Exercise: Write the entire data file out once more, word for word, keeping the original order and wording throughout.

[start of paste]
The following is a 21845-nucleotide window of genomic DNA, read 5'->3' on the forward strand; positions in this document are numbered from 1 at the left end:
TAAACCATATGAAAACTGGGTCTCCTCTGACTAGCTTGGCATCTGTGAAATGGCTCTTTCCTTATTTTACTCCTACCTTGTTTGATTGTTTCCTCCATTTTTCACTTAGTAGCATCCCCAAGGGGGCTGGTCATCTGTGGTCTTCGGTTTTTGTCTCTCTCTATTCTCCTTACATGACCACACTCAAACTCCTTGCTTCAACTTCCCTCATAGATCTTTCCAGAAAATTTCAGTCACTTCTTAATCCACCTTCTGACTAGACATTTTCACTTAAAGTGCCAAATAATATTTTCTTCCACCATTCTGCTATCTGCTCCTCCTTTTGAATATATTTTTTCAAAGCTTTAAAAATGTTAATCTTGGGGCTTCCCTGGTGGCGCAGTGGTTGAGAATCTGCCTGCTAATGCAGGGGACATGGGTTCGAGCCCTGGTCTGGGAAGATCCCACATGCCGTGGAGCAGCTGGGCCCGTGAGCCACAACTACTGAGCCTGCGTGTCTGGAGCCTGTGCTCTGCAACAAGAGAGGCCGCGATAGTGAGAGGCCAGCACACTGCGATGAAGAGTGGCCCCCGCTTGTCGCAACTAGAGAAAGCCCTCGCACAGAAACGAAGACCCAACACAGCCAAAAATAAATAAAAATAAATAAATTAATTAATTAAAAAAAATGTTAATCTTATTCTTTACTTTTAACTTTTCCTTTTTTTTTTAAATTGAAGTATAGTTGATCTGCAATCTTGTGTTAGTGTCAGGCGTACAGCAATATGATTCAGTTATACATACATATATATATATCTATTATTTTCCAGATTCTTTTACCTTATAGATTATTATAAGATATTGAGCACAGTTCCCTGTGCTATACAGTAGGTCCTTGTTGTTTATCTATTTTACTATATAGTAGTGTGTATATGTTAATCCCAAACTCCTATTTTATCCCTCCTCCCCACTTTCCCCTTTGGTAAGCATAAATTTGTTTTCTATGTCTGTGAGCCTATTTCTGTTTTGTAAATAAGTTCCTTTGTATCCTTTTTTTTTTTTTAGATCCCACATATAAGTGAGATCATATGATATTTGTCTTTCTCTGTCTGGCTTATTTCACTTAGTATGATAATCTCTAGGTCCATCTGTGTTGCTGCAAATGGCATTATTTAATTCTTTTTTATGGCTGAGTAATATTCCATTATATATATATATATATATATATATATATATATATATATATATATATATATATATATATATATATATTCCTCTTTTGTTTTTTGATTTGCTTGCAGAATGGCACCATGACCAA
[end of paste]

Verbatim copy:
The following is a 21845-nucleotide window of genomic DNA, read 5'->3' on the forward strand; positions in this document are numbered from 1 at the left end:
TAAACCATATGAAAACTGGGTCTCCTCTGACTAGCTTGGCATCTGTGAAATGGCTCTTTCCTTATTTTACTCCTACCTTGTTTGATTGTTTCCTCCATTTTTCACTTAGTAGCATCCCCAAGGGGGCTGGTCATCTGTGGTCTTCGGTTTTTGTCTCTCTCTATTCTCCTTACATGACCACACTCAAACTCCTTGCTTCAACTTCCCTCATAGATCTTTCCAGAAAATTTCAGTCACTTCTTAATCCACCTTCTGACTAGACATTTTCACTTAAAGTGCCAAATAATATTTTCTTCCACCATTCTGCTATCTGCTCCTCCTTTTGAATATATTTTTTCAAAGCTTTAAAAATGTTAATCTTGGGGCTTCCCTGGTGGCGCAGTGGTTGAGAATCTGCCTGCTAATGCAGGGGACATGGGTTCGAGCCCTGGTCTGGGAAGATCCCACATGCCGTGGAGCAGCTGGGCCCGTGAGCCACAACTACTGAGCCTGCGTGTCTGGAGCCTGTGCTCTGCAACAAGAGAGGCCGCGATAGTGAGAGGCCAGCACACTGCGATGAAGAGTGGCCCCCGCTTGTCGCAACTAGAGAAAGCCCTCGCACAGAAACGAAGACCCAACACAGCCAAAAATAAATAAAAATAAATAAATTAATTAATTAAAAAAAATGTTAATCTTATTCTTTACTTTTAACTTTTCCTTTTTTTTTTAAATTGAAGTATAGTTGATCTGCAATCTTGTGTTAGTGTCAGGCGTACAGCAATATGATTCAGTTATACATACATATATATATATCTATTATTTTCCAGATTCTTTTACCTTATAGATTATTATAAGATATTGAGCACAGTTCCCTGTGCTATACAGTAGGTCCTTGTTGTTTATCTATTTTACTATATAGTAGTGTGTATATGTTAATCCCAAACTCCTATTTTATCCCTCCTCCCCACTTTCCCCTTTGGTAAGCATAAATTTGTTTTCTATGTCTGTGAGCCTATTTCTGTTTTGTAAATAAGTTCCTTTGTATCCTTTTTTTTTTTTTAGATCCCACATATAAGTGAGATCATATGATATTTGTCTTTCTCTGTCTGGCTTATTTCACTTAGTATGATAATCTCTAGGTCCATCTGTGTTGCTGCAAATGGCATTATTTAATTCTTTTTTATGGCTGAGTAATATTCCATTATATATATATATATATATATATATATATATATATATATATATATATATATATATATATATATATATTCCTCTTTTGTTTTTTGATTTGCTTGCAGAATGGCACCATGACCAA